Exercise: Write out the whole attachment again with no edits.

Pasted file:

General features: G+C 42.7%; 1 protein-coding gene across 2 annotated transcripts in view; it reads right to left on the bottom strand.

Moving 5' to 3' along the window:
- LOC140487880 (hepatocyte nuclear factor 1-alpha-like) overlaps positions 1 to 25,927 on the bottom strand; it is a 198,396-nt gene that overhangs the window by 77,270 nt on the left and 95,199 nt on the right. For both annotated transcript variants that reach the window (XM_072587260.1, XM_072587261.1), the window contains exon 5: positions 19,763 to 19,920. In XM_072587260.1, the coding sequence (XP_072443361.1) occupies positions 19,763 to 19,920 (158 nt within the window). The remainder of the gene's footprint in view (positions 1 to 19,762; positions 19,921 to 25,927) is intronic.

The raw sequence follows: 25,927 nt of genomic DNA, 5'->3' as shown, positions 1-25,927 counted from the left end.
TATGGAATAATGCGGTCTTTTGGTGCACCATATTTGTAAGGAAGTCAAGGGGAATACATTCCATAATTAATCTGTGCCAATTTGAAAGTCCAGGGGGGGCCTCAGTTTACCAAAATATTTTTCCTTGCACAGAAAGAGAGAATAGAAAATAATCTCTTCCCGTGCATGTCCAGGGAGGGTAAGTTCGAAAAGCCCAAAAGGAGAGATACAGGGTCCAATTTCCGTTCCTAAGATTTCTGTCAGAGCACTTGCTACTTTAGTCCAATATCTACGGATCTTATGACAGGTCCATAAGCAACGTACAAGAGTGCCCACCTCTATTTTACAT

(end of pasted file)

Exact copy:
General features: G+C 42.7%; 1 protein-coding gene across 2 annotated transcripts in view; it reads right to left on the bottom strand.

Moving 5' to 3' along the window:
- LOC140487880 (hepatocyte nuclear factor 1-alpha-like) overlaps positions 1 to 25,927 on the bottom strand; it is a 198,396-nt gene that overhangs the window by 77,270 nt on the left and 95,199 nt on the right. For both annotated transcript variants that reach the window (XM_072587260.1, XM_072587261.1), the window contains exon 5: positions 19,763 to 19,920. In XM_072587260.1, the coding sequence (XP_072443361.1) occupies positions 19,763 to 19,920 (158 nt within the window). The remainder of the gene's footprint in view (positions 1 to 19,762; positions 19,921 to 25,927) is intronic.

The raw sequence follows: 25,927 nt of genomic DNA, 5'->3' as shown, positions 1-25,927 counted from the left end.
TATGGAATAATGCGGTCTTTTGGTGCACCATATTTGTAAGGAAGTCAAGGGGAATACATTCCATAATTAATCTGTGCCAATTTGAAAGTCCAGGGGGGGCCTCAGTTTACCAAAATATTTTTCCTTGCACAGAAAGAGAGAATAGAAAATAATCTCTTCCCGTGCATGTCCAGGGAGGGTAAGTTCGAAAAGCCCAAAAGGAGAGATACAGGGTCCAATTTCCGTTCCTAAGATTTCTGTCAGAGCACTTGCTACTTTAGTCCAATATCTACGGATCTTATGACAGGTCCATAAGCAACGTACAAGAGTGCCCACCTCTATTTTACAT